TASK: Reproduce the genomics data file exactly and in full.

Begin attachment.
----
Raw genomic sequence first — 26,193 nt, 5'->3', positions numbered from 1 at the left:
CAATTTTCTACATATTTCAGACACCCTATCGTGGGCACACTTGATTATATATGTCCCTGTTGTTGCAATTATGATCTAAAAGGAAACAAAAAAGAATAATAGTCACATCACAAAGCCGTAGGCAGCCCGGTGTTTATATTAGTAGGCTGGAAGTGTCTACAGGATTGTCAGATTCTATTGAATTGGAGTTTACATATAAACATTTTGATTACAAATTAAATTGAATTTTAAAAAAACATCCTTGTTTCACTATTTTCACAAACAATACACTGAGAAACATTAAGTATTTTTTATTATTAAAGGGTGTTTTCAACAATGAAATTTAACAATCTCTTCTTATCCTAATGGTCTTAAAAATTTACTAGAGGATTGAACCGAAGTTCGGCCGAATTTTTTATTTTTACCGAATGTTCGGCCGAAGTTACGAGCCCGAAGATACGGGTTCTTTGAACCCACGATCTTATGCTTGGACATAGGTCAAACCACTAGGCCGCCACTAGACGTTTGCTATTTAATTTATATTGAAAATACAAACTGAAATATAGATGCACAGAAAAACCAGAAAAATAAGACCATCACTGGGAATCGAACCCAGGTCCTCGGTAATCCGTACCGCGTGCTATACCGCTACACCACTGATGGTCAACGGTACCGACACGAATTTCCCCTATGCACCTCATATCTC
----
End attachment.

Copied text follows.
Raw genomic sequence first — 26,193 nt, 5'->3', positions numbered from 1 at the left:
CAATTTTCTACATATTTCAGACACCCTATCGTGGGCACACTTGATTATATATGTCCCTGTTGTTGCAATTATGATCTAAAAGGAAACAAAAAAGAATAATAGTCACATCACAAAGCCGTAGGCAGCCCGGTGTTTATATTAGTAGGCTGGAAGTGTCTACAGGATTGTCAGATTCTATTGAATTGGAGTTTACATATAAACATTTTGATTACAAATTAAATTGAATTTTAAAAAAACATCCTTGTTTCACTATTTTCACAAACAATACACTGAGAAACATTAAGTATTTTTTATTATTAAAGGGTGTTTTCAACAATGAAATTTAACAATCTCTTCTTATCCTAATGGTCTTAAAAATTTACTAGAGGATTGAACCGAAGTTCGGCCGAATTTTTTATTTTTACCGAATGTTCGGCCGAAGTTACGAGCCCGAAGATACGGGTTCTTTGAACCCACGATCTTATGCTTGGACATAGGTCAAACCACTAGGCCGCCACTAGACGTTTGCTATTTAATTTATATTGAAAATACAAACTGAAATATAGATGCACAGAAAAACCAGAAAAATAAGACCATCACTGGGAATCGAACCCAGGTCCTCGGTAATCCGTACCGCGTGCTATACCGCTACACCACTGATGGTCAACGGTACCGACACGAATTTCCCCTATGCACCTCATATCTC